melanocyte-stimulating hormone

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melanocyte-stimulating hormone

[mə′lan·ə‚sīt ¦stim·yə‚lād·iŋ ′hȯr‚mōn]
(biochemistry)
A protein substance secreted by the intermediate lobe of the pituitary of humans which causes dispersion of pigment granules in the skin; similar to intermedins in other vertebrates. Abbreviated MSH. Also known as melanophore-dilating principle; melanophore hormone.
References in periodicals archive ?
In the obese rats alpha-MSH was low, despite an abundance of leptin and despite normal levels of gene expression both for its biochemical precursor protein called pro-opiomelanocortin (POMC) and for a key enzyme called PC2 that processes POMC in brain cells.
Nillni and his co-authors, including lead authors Isin Cakir and Nicole Cyr, conducted the new study to find out where the alpha-MSH deficit was coming from.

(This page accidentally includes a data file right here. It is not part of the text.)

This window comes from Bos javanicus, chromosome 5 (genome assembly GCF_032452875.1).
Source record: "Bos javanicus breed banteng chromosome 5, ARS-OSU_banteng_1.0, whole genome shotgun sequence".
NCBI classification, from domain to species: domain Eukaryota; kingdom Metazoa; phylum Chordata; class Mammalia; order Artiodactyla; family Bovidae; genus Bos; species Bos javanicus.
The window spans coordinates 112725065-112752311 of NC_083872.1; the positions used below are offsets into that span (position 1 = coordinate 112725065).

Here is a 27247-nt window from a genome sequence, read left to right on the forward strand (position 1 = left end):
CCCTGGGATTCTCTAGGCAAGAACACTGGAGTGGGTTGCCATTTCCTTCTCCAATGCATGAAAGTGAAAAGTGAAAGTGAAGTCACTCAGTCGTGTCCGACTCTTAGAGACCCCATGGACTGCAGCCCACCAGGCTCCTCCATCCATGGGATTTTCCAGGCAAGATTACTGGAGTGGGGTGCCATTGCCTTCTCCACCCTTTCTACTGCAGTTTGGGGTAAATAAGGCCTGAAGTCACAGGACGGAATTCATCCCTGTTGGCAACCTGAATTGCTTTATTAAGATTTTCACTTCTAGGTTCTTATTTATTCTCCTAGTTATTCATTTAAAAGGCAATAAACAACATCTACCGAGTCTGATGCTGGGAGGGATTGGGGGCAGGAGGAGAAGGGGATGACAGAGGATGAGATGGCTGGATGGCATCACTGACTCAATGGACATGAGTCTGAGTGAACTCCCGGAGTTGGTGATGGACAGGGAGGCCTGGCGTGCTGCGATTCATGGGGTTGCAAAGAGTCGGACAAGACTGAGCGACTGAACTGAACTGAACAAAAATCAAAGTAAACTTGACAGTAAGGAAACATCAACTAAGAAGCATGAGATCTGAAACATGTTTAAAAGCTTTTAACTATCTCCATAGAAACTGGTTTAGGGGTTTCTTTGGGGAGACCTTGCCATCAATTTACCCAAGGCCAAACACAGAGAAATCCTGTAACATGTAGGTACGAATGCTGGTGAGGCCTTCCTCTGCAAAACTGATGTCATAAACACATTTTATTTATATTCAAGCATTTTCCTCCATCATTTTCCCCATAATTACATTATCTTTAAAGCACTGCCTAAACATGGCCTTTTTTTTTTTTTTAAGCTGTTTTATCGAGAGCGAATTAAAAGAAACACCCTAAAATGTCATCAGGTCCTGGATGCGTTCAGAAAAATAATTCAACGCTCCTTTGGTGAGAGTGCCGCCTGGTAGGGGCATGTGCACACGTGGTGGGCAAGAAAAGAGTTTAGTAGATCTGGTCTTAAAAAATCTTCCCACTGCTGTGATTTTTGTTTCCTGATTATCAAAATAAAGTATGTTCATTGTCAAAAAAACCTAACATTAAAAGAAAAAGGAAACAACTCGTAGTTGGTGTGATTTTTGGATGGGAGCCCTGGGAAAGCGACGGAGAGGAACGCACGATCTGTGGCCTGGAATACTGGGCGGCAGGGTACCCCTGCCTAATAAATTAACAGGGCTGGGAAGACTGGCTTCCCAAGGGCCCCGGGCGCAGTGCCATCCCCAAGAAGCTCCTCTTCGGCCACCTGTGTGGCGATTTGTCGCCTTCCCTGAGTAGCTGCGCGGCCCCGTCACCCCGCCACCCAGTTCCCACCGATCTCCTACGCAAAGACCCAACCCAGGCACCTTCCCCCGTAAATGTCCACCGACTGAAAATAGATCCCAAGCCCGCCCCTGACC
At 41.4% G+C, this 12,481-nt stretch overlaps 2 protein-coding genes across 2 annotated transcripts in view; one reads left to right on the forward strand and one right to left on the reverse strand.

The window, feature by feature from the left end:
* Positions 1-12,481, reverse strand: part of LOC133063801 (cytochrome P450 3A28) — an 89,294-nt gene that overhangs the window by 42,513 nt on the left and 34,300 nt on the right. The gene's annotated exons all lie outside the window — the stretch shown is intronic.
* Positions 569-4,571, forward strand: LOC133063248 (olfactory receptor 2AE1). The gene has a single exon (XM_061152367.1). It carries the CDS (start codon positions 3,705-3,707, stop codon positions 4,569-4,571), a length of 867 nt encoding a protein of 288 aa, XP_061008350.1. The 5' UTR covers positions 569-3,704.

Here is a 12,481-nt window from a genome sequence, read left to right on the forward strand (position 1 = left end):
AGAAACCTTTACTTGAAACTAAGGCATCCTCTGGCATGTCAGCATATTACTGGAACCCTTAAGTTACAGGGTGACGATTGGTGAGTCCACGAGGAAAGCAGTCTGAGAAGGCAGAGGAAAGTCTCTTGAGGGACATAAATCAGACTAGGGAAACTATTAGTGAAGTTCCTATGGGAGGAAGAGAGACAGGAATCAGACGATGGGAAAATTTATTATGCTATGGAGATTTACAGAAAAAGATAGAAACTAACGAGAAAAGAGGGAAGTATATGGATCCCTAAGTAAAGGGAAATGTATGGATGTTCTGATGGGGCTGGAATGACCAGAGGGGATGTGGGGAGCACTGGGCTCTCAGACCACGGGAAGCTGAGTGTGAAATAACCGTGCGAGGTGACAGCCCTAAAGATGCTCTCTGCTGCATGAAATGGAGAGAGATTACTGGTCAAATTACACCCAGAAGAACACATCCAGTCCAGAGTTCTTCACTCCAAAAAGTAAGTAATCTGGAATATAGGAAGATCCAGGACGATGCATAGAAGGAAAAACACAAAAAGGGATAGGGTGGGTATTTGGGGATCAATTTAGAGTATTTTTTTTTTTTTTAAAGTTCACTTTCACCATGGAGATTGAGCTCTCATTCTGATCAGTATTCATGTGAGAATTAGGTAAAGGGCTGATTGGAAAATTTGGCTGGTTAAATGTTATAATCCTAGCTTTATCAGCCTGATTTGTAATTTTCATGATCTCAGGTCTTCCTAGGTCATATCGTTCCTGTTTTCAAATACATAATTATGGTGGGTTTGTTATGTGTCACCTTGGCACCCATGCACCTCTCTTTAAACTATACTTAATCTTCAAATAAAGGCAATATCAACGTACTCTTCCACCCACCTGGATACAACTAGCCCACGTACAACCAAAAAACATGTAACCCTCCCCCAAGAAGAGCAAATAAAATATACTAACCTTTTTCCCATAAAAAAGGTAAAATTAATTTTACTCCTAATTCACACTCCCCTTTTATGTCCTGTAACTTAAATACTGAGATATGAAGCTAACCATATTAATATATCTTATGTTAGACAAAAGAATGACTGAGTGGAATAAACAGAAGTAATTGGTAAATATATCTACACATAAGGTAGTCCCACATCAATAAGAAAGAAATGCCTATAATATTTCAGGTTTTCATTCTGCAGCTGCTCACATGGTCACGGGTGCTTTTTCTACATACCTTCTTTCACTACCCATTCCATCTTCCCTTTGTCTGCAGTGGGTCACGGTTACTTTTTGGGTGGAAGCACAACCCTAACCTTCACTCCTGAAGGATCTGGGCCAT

Alpha-MSH peptides were also barely more than half as abundant in obese rats as they were in healthy rats.
Nano-films containing alpha-MSH also increased the number of these cells.
They also had higher levels of alpha-MSH in the hypothalamus compared to control animals.
The study was designed to determine if there are changes in blood concentrations of alpha-MSH in patients with TBI or SAH.
Results show that baseline concentration of plasma alpha-MSH in patients with acute brain injury of either traumatic or vascular origin was significantly lower than in controls.
Scientists aimed to find alpha-MSH analogues with greater antimicrobial activity and to reach a better understanding of the peptide structure-antifungal activity relations against C.
In this structure-activity study, the team developed several compounds that have greater candidacidal activity than alpha-MSH and, in fact, one particular peptide (number 19) killed nearly 100 percent (99.

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